Illustrating the impact of Appalachian folk music on his often unconventional yet appealingly direct style, APPALACHIAN INSPIRATION, composer John Beall's debut album on Ravello Records, features three piano and string pieces that display a strong, expressive grasp of folk tunes and traditional classical techniques.
Sonata for Viola and Piano (2003) uses a modified yet identifiable sonata form with its principal phrases taken from the folk song The Rejected Lover, while Beall's muse for Quintet for Piano and Strings (2009) is Schubert and his "Trout" Quintet, which utilizes the double bass as opposed to the more conventional second violin in the string quartet. Emulating this string ensemble, Beall presents a spirited yet tender four-movement piece, highlighting W.S. Merwin's poem "December Among the Vanished." In the final piece, Wondrous Love Variations (1999), Beall manipulates the popular American hymn Wondrous Love, reframing its simplicity with striking harmonies, driving rhythms, and references to another folk tune Tender Thought.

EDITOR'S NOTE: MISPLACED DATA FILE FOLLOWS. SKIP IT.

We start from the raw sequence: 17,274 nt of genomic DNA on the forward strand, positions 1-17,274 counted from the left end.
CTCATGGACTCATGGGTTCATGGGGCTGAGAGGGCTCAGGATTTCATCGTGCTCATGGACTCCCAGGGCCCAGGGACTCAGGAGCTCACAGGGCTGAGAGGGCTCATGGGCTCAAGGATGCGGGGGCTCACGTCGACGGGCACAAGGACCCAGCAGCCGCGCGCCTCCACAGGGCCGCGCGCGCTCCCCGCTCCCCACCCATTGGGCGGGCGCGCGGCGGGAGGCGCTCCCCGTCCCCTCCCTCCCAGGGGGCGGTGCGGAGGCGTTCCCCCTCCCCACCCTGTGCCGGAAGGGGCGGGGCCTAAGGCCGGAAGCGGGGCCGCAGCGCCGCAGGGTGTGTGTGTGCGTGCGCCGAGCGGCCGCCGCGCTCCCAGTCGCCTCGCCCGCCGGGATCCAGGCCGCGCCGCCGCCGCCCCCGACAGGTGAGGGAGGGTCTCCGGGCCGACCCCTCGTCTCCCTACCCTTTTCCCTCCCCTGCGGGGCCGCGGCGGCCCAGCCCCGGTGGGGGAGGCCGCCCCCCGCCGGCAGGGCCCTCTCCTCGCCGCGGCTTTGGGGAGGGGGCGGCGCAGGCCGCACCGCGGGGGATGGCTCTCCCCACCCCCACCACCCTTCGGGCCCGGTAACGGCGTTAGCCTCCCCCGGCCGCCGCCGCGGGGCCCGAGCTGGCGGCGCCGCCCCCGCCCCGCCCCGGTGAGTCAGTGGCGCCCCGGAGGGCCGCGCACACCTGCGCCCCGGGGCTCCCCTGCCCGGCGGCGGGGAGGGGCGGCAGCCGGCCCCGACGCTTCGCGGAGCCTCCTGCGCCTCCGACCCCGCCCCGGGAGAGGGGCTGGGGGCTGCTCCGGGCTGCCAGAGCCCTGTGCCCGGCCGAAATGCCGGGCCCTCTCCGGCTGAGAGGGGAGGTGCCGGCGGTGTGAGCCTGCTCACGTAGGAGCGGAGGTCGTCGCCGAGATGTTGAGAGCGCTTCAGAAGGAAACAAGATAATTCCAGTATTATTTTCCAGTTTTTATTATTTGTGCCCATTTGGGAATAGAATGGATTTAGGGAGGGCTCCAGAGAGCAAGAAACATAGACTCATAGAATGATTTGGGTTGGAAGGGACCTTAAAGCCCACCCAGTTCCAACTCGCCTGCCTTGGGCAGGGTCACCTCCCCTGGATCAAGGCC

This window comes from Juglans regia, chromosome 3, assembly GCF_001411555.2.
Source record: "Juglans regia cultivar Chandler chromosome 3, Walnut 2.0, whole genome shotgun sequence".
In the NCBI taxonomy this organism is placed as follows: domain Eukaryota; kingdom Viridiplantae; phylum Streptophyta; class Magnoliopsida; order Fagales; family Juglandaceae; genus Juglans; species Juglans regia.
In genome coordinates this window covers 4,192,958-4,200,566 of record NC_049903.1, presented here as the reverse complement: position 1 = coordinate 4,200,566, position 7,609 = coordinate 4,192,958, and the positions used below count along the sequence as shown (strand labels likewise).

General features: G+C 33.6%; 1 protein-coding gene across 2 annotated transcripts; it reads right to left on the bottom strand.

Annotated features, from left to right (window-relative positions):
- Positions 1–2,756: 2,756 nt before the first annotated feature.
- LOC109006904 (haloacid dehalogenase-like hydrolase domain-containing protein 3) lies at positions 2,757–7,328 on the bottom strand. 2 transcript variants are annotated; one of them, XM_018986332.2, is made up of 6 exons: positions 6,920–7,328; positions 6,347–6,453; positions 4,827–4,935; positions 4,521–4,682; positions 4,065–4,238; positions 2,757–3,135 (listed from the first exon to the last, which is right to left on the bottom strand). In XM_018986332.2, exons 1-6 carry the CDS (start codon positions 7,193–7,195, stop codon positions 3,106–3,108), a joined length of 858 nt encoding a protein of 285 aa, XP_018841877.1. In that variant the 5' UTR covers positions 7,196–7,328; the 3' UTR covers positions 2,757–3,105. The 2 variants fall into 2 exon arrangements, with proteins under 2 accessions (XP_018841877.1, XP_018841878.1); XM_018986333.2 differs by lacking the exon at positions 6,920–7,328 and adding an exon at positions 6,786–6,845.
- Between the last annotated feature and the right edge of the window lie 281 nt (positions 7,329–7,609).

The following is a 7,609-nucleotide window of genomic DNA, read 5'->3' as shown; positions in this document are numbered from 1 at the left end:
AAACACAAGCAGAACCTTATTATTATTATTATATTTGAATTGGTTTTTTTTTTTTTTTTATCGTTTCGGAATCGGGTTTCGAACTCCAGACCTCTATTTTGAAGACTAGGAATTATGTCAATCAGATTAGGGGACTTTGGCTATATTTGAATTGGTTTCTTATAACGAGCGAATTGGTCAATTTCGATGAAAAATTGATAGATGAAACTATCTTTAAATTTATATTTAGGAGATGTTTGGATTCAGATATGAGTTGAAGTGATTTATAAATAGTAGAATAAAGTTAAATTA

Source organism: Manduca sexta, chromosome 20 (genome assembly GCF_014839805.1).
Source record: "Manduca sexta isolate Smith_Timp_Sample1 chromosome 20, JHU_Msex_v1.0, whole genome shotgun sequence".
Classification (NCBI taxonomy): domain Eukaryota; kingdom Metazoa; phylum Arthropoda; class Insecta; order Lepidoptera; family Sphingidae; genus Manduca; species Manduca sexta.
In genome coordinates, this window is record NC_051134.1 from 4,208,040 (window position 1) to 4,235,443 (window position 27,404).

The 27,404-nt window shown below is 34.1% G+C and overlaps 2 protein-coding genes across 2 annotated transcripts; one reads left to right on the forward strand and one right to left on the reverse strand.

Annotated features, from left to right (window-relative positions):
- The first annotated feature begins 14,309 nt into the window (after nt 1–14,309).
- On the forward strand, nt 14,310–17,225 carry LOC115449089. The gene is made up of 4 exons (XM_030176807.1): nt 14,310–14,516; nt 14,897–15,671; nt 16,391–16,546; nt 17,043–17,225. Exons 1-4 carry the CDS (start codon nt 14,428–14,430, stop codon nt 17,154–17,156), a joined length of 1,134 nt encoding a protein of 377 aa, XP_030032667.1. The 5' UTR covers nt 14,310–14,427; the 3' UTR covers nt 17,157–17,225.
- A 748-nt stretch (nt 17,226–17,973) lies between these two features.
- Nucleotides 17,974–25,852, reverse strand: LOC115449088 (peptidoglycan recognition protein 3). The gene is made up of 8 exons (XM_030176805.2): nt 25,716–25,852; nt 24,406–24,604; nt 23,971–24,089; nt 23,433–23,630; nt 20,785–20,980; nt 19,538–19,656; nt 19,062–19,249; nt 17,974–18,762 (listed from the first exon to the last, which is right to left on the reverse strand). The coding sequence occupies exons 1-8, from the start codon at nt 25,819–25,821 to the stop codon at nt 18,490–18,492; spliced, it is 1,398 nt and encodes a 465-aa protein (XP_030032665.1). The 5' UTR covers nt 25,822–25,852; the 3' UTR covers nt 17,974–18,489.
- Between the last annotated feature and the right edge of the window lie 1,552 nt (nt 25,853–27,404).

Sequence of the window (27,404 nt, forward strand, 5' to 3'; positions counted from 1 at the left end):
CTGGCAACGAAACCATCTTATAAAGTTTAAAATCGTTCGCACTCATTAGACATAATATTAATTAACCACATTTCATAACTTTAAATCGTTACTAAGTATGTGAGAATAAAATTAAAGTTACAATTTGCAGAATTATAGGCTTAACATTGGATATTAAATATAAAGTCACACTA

John Beall has been Professor and Composer-in-Residence at West Virginia University since 1978. He studied at Baylor University and received his Doctorate degree from the Eastman School of Music, being awarded two of Eastman's highest composition distinctions, the Louis Lane Prize and the Howard Hanson Prize. Since 1992, Beall has spent his summers teaching at the Interlochen Center for the Arts in Michigan.